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[86] under Col. Louis Hŕbert, and the Arkansas regiment under Colonel McRae, are especially mentioned for their good conduct. Major Montgomery, Captain Bradfute, Lieutenants Lomax, Kimmel, Dillon and Frank Armstrong, assistant adjutant-general, were ever active and soldierly. . . .

You will perceive from this report, General, that although I did not, as I hoped, capture or destroy the enemy's army in western Arkansas, I have inflicted upon it a heavy blow, and compelled him to fall back into Missouri. This he did on the 16th inst.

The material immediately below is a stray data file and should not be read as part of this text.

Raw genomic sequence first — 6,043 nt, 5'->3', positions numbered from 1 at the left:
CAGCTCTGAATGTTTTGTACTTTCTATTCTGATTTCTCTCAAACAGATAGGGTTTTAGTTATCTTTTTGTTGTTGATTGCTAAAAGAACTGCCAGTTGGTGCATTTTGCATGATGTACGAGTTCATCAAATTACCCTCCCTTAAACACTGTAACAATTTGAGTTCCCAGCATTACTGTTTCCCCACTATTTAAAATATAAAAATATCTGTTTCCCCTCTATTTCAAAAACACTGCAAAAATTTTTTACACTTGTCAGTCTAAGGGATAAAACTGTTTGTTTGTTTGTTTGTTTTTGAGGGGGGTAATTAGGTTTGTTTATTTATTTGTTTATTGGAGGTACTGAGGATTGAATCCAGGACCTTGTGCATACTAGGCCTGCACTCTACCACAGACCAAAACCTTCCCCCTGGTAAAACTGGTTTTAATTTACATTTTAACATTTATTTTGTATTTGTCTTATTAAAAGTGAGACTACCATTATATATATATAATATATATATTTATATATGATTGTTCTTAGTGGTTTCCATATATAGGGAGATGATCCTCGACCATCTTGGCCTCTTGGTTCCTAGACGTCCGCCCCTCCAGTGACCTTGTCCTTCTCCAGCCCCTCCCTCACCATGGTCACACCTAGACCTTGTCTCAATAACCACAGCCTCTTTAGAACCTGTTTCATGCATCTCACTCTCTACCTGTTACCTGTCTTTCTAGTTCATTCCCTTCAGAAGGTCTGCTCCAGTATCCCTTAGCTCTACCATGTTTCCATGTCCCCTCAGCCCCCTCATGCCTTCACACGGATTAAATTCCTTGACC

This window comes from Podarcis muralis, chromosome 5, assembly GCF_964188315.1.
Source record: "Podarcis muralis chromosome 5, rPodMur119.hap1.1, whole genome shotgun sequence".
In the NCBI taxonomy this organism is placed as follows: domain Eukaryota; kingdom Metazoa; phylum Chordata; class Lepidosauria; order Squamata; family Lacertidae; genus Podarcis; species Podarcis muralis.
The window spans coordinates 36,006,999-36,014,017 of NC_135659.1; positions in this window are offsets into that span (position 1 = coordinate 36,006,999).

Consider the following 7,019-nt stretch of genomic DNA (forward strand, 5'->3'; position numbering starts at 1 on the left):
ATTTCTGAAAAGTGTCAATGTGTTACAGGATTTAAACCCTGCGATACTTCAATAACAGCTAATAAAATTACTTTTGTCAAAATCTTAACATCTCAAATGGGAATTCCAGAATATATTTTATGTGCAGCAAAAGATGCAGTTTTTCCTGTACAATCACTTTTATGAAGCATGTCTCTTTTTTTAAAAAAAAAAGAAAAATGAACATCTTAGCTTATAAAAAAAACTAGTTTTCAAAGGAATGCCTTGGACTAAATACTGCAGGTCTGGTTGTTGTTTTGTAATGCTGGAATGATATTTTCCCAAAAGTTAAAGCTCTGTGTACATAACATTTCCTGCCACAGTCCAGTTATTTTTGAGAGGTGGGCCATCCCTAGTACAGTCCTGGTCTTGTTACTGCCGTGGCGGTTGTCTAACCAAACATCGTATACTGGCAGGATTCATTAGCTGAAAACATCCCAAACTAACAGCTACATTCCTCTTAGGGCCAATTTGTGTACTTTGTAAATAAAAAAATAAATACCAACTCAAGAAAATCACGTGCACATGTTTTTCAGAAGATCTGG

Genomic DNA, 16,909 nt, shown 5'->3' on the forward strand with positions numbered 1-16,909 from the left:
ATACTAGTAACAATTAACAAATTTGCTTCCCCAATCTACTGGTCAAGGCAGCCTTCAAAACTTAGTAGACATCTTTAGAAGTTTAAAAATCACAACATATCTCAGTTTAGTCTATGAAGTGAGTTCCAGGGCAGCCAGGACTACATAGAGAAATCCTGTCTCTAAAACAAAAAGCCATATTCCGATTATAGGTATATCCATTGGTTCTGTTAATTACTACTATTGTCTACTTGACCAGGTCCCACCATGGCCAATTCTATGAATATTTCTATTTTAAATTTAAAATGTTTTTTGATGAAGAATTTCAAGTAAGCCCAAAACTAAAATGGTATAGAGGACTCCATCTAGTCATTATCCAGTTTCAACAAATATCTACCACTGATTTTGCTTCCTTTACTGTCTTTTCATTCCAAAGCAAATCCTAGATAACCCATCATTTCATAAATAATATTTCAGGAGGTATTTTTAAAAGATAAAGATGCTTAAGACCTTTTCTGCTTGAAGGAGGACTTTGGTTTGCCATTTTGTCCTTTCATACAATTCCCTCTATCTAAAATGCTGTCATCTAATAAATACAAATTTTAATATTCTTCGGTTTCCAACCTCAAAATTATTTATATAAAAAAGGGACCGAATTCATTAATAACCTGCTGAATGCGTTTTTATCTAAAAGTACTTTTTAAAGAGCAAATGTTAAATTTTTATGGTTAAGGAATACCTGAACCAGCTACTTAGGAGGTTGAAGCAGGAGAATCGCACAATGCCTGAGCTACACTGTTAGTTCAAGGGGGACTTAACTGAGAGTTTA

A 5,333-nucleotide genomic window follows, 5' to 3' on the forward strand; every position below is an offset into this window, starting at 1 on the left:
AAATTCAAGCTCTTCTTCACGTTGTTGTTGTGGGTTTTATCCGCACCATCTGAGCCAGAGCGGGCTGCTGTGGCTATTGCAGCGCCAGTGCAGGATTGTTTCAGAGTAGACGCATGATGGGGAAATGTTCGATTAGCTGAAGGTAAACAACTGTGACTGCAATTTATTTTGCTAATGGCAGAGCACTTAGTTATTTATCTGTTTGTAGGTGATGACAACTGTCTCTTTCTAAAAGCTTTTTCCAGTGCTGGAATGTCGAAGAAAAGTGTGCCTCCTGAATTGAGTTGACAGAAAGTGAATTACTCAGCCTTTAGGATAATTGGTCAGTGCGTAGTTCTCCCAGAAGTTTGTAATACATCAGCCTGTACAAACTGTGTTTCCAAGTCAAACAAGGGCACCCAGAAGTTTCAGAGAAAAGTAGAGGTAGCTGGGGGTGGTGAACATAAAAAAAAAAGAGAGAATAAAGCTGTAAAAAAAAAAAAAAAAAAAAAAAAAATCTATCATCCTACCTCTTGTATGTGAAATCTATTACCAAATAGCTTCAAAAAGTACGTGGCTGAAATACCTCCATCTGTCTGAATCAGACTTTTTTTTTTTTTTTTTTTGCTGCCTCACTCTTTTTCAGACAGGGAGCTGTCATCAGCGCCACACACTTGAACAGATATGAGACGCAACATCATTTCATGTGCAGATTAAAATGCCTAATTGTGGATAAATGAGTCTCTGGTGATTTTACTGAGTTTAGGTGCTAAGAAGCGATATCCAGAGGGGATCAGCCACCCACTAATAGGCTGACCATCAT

The report of Gen. Albert Pike illustrates the confusion and consequent disasters of a minor character which overtook part of the army. General Pike, by special orders from Richmond, November 22, 1861, had been assigned to the command of the Indian country west of Arkansas and north of Texas, and the Indian regiments raised, and to be raised, within the limits of the department. March 3d, General Pike had received dispatches from Van Dorn's adjutant-general directing him to hasten with his whole force along the Cane Hill road, so as to fall in rear of the army. His report is lengthy in explanation of the difficulties he had to surmount before marching, and the uncertainties which attended his operations throughout, such as would certainly prove very perplexing to a scholar and a poet, although General Pike had served with distinction in the war with Mexico. As it was known he had a large amount of money for the Indians, the Choctaws, Chickasaws and Creeks refused to march until they were paid off; and, treaty obligations forbidding him to take them out of their country without their consent, he ‘had no other alternative but to submit.’ On March 3d he overtook Stand Watie's regiment of Cherokees; next day, Colonel Drew's regiment of Cherokees, at Smith's mill; coming up with the rear of General McCulloch's division late in the afternoon of March 6th. On March 7th he followed McCulloch until he met Colonel Sims' Texas regiment countermarching, and was ordered to countermarch also.

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